Over the weekend my son tells me he wants to create one product that can be marketed to all kinds of different people. One example he gave me was lotion. This is the same product but with different names. If you have dry hands; it’s hand lotion. Rough feet; its foot lotion, etc… I thought about this and determined we should use this theory in event & entertainment marketing too.
You have a show or event that you need to market. Who are all your potential ticket buyers? There are the obvious ones. These are the people that the show was designed for. But who else might be interested in your show? What elements would appeal to a different audience?
There is an article in today’s Wall Street Journal about Vitaminwater. Coca-Cola is doing an advertising campaign around Vitaminwater aiding in hangover relief. It has long been known that sports drinks seem to help when you are sick or hung over. So, they are marketing the drink to anyone looking for some relief. Not the normal demo you would think of marketing.
Take your show or event and dissect it. Break down all the different elements to it. If you do this you can apply a different group of people to each. It does not matter what kind of event it is. If you are marketing a festival, you have lots of different elements. If you have a concert who else can you market to besides the normal fans? Does the band have its music on Guitar Hero? Why not market to the video game demo? Younger kids today know classic rock music thanks to video games. Does the show or event have fantastic special effects? You should market this. Look what 3-D is doing for the movie industry. If you are marketing a consumer show, what are all the elements? For example a home show that has a celebrity chef and food demo could appeal to all the foodies out there.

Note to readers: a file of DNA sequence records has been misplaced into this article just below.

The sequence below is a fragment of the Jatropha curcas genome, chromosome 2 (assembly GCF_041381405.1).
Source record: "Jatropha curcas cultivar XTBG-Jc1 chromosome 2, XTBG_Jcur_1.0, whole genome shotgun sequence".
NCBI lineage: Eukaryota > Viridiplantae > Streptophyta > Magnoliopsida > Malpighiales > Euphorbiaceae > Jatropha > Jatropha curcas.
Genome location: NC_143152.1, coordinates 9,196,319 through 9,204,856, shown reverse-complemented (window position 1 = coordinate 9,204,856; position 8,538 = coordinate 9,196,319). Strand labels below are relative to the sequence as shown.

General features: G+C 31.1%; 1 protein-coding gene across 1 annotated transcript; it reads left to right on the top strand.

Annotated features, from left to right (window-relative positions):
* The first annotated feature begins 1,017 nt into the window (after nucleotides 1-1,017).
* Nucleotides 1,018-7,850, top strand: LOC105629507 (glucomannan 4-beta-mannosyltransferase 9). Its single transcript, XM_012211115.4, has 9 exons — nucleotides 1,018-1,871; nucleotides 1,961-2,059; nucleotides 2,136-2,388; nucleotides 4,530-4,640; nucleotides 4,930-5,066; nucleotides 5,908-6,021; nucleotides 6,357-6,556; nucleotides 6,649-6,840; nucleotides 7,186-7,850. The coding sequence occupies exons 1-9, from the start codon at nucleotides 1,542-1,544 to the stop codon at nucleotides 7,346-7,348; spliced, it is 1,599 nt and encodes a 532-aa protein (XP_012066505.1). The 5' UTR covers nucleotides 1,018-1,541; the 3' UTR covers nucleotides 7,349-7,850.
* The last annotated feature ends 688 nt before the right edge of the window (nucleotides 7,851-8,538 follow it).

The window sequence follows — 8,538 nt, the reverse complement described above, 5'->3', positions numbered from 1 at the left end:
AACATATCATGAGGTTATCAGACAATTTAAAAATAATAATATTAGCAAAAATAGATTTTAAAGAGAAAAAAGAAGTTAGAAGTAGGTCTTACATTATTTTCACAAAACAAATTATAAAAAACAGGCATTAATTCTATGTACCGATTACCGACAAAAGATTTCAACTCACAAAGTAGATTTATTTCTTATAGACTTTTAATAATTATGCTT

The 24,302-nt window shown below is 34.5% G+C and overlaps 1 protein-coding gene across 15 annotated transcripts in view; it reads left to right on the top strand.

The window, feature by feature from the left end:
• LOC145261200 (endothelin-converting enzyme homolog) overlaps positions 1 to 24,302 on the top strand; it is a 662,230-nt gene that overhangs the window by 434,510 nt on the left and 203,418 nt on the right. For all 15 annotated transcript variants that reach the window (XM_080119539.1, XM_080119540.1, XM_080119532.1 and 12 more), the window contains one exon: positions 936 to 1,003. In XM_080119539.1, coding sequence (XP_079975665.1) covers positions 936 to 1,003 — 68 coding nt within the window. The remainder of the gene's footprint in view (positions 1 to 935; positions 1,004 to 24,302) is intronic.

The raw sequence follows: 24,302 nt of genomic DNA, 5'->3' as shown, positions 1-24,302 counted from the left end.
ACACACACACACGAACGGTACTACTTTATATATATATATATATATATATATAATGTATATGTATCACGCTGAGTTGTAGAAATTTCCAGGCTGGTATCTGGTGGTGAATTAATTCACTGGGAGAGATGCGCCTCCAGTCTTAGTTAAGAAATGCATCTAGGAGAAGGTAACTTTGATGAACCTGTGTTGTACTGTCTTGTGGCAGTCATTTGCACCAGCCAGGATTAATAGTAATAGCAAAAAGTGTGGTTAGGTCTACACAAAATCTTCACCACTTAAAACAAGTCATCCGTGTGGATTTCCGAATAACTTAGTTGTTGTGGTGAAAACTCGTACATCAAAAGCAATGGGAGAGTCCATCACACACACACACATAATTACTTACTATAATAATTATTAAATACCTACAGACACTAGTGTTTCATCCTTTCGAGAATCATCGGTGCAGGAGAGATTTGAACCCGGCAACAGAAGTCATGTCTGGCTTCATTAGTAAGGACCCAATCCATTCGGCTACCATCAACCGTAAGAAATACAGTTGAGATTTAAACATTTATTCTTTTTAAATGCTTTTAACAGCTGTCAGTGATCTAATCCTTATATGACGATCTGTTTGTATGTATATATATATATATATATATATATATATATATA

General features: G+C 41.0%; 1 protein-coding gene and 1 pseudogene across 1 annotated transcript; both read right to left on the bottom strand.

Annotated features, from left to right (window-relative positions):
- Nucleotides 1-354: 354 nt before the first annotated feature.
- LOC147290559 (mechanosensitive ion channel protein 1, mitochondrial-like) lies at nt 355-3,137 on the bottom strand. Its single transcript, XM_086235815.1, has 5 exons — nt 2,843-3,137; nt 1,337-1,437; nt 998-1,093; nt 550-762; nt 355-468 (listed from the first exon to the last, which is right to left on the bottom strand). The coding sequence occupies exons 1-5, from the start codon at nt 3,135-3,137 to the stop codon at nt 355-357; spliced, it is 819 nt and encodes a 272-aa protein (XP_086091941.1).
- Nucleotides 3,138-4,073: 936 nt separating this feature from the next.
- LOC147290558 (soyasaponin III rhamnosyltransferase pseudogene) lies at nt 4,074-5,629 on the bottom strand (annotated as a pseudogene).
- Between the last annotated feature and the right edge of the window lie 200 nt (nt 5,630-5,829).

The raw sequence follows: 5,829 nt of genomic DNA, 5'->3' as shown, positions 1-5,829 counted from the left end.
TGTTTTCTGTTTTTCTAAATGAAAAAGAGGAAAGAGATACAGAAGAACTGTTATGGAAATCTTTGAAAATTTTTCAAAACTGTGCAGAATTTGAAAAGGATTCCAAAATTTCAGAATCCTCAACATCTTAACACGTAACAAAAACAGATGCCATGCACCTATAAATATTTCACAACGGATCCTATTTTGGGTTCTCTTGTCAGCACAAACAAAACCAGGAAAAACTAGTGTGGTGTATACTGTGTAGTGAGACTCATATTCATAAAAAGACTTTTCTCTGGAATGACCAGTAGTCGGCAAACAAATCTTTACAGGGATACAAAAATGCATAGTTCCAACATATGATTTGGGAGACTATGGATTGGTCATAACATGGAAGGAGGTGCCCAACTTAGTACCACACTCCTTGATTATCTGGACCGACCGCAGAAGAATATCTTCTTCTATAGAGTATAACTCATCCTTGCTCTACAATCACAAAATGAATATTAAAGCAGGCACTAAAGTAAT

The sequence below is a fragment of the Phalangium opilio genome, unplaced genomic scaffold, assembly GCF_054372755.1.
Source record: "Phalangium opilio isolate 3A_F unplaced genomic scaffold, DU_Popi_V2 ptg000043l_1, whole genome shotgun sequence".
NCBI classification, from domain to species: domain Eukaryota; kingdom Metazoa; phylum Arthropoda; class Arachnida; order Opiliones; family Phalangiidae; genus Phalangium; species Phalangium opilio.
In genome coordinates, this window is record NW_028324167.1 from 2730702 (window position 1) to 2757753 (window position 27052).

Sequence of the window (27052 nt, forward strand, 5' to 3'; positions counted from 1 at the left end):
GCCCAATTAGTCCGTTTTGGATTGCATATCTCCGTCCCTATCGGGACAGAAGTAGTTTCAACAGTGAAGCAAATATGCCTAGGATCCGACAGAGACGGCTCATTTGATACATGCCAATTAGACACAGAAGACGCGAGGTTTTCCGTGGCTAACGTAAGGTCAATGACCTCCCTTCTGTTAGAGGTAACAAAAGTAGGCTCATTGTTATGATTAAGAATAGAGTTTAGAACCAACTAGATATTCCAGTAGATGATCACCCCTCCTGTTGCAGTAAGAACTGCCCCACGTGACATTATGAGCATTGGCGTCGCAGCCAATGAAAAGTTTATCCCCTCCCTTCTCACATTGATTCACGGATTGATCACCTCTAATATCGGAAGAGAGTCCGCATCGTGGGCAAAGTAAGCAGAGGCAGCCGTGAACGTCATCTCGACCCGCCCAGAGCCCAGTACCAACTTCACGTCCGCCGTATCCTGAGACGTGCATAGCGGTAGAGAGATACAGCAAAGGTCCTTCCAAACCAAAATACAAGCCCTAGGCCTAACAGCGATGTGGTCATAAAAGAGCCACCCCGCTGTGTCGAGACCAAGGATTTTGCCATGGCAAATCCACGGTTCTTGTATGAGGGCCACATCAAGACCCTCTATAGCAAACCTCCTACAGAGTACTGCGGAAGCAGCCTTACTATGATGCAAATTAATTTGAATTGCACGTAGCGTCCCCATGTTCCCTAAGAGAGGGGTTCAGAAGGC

Duncan Hines markets a Classic Yellow Cupcake mix. Do you realize that what is inside the box is their regular classic yellow cake mix? Same product marketed to a different group.